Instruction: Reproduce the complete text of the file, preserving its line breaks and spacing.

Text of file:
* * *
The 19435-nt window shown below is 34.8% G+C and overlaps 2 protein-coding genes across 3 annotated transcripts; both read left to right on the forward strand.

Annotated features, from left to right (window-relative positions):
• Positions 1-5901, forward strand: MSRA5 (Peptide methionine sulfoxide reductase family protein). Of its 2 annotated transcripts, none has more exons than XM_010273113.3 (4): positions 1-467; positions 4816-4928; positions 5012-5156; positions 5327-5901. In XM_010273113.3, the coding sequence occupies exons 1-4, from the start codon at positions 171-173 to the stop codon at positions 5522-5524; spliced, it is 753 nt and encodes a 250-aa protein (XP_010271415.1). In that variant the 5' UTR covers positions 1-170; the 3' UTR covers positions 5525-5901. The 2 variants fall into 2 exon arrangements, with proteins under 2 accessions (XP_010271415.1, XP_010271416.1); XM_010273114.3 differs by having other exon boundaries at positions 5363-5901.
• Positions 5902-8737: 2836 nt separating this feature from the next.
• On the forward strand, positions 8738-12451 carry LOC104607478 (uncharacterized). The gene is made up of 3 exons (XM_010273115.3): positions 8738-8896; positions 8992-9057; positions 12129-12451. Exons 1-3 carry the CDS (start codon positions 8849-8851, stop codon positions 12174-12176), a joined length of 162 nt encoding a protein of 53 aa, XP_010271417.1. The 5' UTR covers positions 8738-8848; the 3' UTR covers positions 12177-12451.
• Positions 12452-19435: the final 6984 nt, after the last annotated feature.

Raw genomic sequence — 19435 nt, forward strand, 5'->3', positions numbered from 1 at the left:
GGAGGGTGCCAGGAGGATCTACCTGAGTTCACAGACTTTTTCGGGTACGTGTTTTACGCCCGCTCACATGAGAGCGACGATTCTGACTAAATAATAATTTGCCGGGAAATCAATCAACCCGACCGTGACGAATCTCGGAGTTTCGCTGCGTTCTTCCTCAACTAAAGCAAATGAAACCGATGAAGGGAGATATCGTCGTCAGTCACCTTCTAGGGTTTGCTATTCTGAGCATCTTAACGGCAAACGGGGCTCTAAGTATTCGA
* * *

The 19435-nt window shown below is 34.8% G+C and overlaps 2 protein-coding genes across 3 annotated transcripts; both read left to right on the forward strand.

Annotated features, from left to right (window-relative positions):
• Positions 1-5901, forward strand: MSRA5 (Peptide methionine sulfoxide reductase family protein). Of its 2 annotated transcripts, none has more exons than XM_010273113.3 (4): positions 1-467; positions 4816-4928; positions 5012-5156; positions 5327-5901. In XM_010273113.3, the coding sequence occupies exons 1-4, from the start codon at positions 171-173 to the stop codon at positions 5522-5524; spliced, it is 753 nt and encodes a 250-aa protein (XP_010271415.1). In that variant the 5' UTR covers positions 1-170; the 3' UTR covers positions 5525-5901. The 2 variants fall into 2 exon arrangements, with proteins under 2 accessions (XP_010271415.1, XP_010271416.1); XM_010273114.3 differs by having other exon boundaries at positions 5363-5901.
• Positions 5902-8737: 2836 nt separating this feature from the next.
• On the forward strand, positions 8738-12451 carry LOC104607478 (uncharacterized). The gene is made up of 3 exons (XM_010273115.3): positions 8738-8896; positions 8992-9057; positions 12129-12451. Exons 1-3 carry the CDS (start codon positions 8849-8851, stop codon positions 12174-12176), a joined length of 162 nt encoding a protein of 53 aa, XP_010271417.1. The 5' UTR covers positions 8738-8848; the 3' UTR covers positions 12177-12451.
• Positions 12452-19435: the final 6984 nt, after the last annotated feature.

Raw genomic sequence — 19435 nt, forward strand, 5'->3', positions numbered from 1 at the left:
GGAGGGTGCCAGGAGGATCTACCTGAGTTCACAGACTTTTTCGGGTACGTGTTTTACGCCCGCTCACATGAGAGCGACGATTCTGACTAAATAATAATTTGCCGGGAAATCAATCAACCCGACCGTGACGAATCTCGGAGTTTCGCTGCGTTCTTCCTCAACTAAAGCAAATGAAACCGATGAAGGGAGATATCGTCGTCAGTCACCTTCTAGGGTTTGCTATTCTGAGCATCTTAACGGCAAACGGGGCTCTAAGTATTCGA